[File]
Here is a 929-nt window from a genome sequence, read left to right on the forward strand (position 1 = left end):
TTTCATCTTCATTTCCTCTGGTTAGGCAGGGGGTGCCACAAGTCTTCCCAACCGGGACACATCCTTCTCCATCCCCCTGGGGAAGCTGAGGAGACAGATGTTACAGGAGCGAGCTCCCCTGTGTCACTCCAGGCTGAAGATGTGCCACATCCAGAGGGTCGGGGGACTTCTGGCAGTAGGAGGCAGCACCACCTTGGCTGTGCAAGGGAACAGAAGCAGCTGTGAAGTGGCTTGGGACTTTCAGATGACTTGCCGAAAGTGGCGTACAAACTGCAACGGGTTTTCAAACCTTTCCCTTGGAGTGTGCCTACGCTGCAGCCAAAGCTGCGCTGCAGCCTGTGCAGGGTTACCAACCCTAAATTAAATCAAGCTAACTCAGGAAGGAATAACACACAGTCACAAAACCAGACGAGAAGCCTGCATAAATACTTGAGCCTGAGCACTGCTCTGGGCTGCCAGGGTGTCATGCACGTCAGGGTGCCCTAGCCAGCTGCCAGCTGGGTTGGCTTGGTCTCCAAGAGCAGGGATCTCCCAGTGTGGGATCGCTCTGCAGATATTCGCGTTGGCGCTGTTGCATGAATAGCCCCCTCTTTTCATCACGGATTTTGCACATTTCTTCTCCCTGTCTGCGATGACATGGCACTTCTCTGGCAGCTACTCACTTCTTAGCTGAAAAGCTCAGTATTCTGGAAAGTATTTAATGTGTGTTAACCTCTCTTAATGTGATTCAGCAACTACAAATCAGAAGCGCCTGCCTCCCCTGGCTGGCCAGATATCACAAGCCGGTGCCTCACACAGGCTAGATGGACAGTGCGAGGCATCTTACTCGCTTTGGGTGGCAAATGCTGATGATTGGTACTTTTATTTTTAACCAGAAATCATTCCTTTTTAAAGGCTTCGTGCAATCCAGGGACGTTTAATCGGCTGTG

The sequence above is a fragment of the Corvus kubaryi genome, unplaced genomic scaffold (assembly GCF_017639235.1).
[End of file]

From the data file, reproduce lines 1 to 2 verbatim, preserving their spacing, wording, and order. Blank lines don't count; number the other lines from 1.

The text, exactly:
Here is a 929-nt window from a genome sequence, read left to right on the forward strand (position 1 = left end):
TTTCATCTTCATTTCCTCTGGTTAGGCAGGGGGTGCCACAAGTCTTCCCAACCGGGACACATCCTTCTCCATCCCCCTGGGGAAGCTGAGGAGACAGATGTTACAGGAGCGAGCTCCCCTGTGTCACTCCAGGCTGAAGATGTGCCACATCCAGAGGGTCGGGGGACTTCTGGCAGTAGGAGGCAGCACCACCTTGGCTGTGCAAGGGAACAGAAGCAGCTGTGAAGTGGCTTGGGACTTTCAGATGACTTGCCGAAAGTGGCGTACAAACTGCAACGGGTTTTCAAACCTTTCCCTTGGAGTGTGCCTACGCTGCAGCCAAAGCTGCGCTGCAGCCTGTGCAGGGTTACCAACCCTAAATTAAATCAAGCTAACTCAGGAAGGAATAACACACAGTCACAAAACCAGACGAGAAGCCTGCATAAATACTTGAGCCTGAGCACTGCTCTGGGCTGCCAGGGTGTCATGCACGTCAGGGTGCCCTAGCCAGCTGCCAGCTGGGTTGGCTTGGTCTCCAAGAGCAGGGATCTCCCAGTGTGGGATCGCTCTGCAGATATTCGCGTTGGCGCTGTTGCATGAATAGCCCCCTCTTTTCATCACGGATTTTGCACATTTCTTCTCCCTGTCTGCGATGACATGGCACTTCTCTGGCAGCTACTCACTTCTTAGCTGAAAAGCTCAGTATTCTGGAAAGTATTTAATGTGTGTTAACCTCTCTTAATGTGATTCAGCAACTACAAATCAGAAGCGCCTGCCTCCCCTGGCTGGCCAGATATCACAAGCCGGTGCCTCACACAGGCTAGATGGACAGTGCGAGGCATCTTACTCGCTTTGGGTGGCAAATGCTGATGATTGGTACTTTTATTTTTAACCAGAAATCATTCCTTTTTAAAGGCTTCGTGCAATCCAGGGACGTTTAATCGGCTGTG